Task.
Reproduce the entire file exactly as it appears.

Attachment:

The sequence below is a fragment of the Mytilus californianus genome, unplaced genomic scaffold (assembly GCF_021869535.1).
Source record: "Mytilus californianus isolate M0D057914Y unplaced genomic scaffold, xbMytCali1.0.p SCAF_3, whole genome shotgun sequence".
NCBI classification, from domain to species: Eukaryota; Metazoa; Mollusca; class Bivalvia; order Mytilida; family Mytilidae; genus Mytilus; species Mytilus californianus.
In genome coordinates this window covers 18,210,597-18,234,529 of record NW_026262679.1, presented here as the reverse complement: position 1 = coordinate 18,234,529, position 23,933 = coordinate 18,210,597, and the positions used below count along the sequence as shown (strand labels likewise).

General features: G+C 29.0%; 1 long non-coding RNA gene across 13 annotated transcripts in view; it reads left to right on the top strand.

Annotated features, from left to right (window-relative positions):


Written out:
The sequence below is a fragment of the Mytilus californianus genome, unplaced genomic scaffold (assembly GCF_021869535.1).
Source record: "Mytilus californianus isolate M0D057914Y unplaced genomic scaffold, xbMytCali1.0.p SCAF_3, whole genome shotgun sequence".
NCBI classification, from domain to species: Eukaryota; Metazoa; Mollusca; class Bivalvia; order Mytilida; family Mytilidae; genus Mytilus; species Mytilus californianus.
In genome coordinates this window covers 18,210,597-18,234,529 of record NW_026262679.1, presented here as the reverse complement: position 1 = coordinate 18,234,529, position 23,933 = coordinate 18,210,597, and the positions used below count along the sequence as shown (strand labels likewise).

General features: G+C 29.0%; 1 long non-coding RNA gene across 13 annotated transcripts in view; it reads left to right on the top strand.

Annotated features, from left to right (window-relative positions):